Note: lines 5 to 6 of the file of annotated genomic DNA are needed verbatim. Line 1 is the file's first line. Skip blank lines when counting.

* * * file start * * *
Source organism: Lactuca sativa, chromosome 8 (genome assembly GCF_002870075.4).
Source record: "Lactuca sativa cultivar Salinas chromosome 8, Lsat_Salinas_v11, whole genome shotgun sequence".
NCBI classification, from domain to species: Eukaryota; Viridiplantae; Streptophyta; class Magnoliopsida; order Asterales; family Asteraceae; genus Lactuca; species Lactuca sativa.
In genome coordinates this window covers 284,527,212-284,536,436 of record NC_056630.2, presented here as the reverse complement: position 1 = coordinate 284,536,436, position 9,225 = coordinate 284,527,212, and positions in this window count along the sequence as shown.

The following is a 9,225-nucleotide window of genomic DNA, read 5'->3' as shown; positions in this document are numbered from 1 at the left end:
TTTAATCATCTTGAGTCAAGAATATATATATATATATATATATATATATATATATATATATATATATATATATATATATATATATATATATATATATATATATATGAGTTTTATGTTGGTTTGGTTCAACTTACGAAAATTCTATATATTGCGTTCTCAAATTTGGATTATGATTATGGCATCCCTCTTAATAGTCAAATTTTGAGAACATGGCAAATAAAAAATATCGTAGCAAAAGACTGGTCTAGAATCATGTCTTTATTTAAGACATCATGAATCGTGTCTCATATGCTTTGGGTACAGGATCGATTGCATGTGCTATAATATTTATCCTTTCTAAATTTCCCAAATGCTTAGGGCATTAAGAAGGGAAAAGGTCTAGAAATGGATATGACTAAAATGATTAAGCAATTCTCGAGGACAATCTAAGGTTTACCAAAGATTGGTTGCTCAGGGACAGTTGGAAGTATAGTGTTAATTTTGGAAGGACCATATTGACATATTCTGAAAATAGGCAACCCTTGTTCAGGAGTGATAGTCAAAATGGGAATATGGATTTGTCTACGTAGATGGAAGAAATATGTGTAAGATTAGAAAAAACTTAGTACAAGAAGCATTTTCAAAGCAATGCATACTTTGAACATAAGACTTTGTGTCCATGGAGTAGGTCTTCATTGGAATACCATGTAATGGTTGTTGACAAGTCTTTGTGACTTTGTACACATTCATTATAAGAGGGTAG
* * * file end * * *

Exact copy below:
The following is a 9,225-nucleotide window of genomic DNA, read 5'->3' as shown; positions in this document are numbered from 1 at the left end:
TTTAATCATCTTGAGTCAAGAATATATATATATATATATATATATATATATATATATATATATATATATATATATATATATATATATATATATATATATATATATGAGTTTTATGTTGGTTTGGTTCAACTTACGAAAATTCTATATATTGCGTTCTCAAATTTGGATTATGATTATGGCATCCCTCTTAATAGTCAAATTTTGAGAACATGGCAAATAAAAAATATCGTAGCAAAAGACTGGTCTAGAATCATGTCTTTATTTAAGACATCATGAATCGTGTCTCATATGCTTTGGGTACAGGATCGATTGCATGTGCTATAATATTTATCCTTTCTAAATTTCCCAAATGCTTAGGGCATTAAGAAGGGAAAAGGTCTAGAAATGGATATGACTAAAATGATTAAGCAATTCTCGAGGACAATCTAAGGTTTACCAAAGATTGGTTGCTCAGGGACAGTTGGAAGTATAGTGTTAATTTTGGAAGGACCATATTGACATATTCTGAAAATAGGCAACCCTTGTTCAGGAGTGATAGTCAAAATGGGAATATGGATTTGTCTACGTAGATGGAAGAAATATGTGTAAGATTAGAAAAAACTTAGTACAAGAAGCATTTTCAAAGCAATGCATACTTTGAACATAAGACTTTGTGTCCATGGAGTAGGTCTTCATTGGAATACCATGTAATGGTTGTTGACAAGTCTTTGTGACTTTGTACACATTCATTATAAGAGGGTAG